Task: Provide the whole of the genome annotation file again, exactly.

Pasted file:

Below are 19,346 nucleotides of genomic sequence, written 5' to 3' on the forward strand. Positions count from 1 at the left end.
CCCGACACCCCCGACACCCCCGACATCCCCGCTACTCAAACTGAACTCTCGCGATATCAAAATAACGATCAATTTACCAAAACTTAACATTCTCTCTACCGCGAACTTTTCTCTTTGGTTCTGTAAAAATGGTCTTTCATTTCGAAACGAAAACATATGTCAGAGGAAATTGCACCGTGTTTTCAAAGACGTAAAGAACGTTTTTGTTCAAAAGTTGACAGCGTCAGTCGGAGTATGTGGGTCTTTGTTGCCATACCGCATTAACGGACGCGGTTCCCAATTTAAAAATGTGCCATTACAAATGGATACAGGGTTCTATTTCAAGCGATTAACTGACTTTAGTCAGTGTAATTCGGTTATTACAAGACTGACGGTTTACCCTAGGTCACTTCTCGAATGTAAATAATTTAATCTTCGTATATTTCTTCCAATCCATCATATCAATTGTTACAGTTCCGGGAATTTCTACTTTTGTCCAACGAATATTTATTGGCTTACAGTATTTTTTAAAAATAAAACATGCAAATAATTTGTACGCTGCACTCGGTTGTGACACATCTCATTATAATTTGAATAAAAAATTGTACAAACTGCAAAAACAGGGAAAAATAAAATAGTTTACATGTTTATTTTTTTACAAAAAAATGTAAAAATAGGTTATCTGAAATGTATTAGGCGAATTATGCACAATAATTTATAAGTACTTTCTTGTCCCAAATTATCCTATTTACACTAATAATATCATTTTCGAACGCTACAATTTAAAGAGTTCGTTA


Below are 19,346 nucleotides of genomic sequence, written 5' to 3' on the forward strand. Positions count from 1 at the left end.
CCCGACACCCCCGACACCCCCGACATCCCCGCTACTCAAACTGAACTCTCGCGATATCAAAATAACGATCAATTTACCAAAACTTAACATTCTCTCTACCGCGAACTTTTCTCTTTGGTTCTGTAAAAATGGTCTTTCATTTCGAAACGAAAACATATGTCAGAGGAAATTGCACCGTGTTTTCAAAGACGTAAAGAACGTTTTTGTTCAAAAGTTGACAGCGTCAGTCGGAGTATGTGGGTCTTTGTTGCCATACCGCATTAACGGACGCGGTTCCCAATTTAAAAATGTGCCATTACAAATGGATACAGGGTTCTATTTCAAGCGATTAACTGACTTTAGTCAGTGTAATTCGGTTATTACAAGACTGACGGTTTACCCTAGGTCACTTCTCGAATGTAAATAATTTAATCTTCGTATATTTCTTCCAATCCATCATATCAATTGTTACAGTTCCGGGAATTTCTACTTTTGTCCAACGAATATTTATTGGCTTACAGTATTTTTTAAAAATAAAACATGCAAATAATTTGTACGCTGCACTCGGTTGTGACACATCTCATTATAATTTGAATAAAAAATTGTACAAACTGCAAAAACAGGGAAAAATAAAATAGTTTACATGTTTATTTTTTTACAAAAAAATGTAAAAATAGGTTATCTGAAATGTATTAGGCGAATTATGCACAATAATTTATAAGTACTTTCTTGTCCCAAATTATCCTATTTACACTAATAATATCATTTTCGAACGCTACAATTTAAAGAGTTCGTTA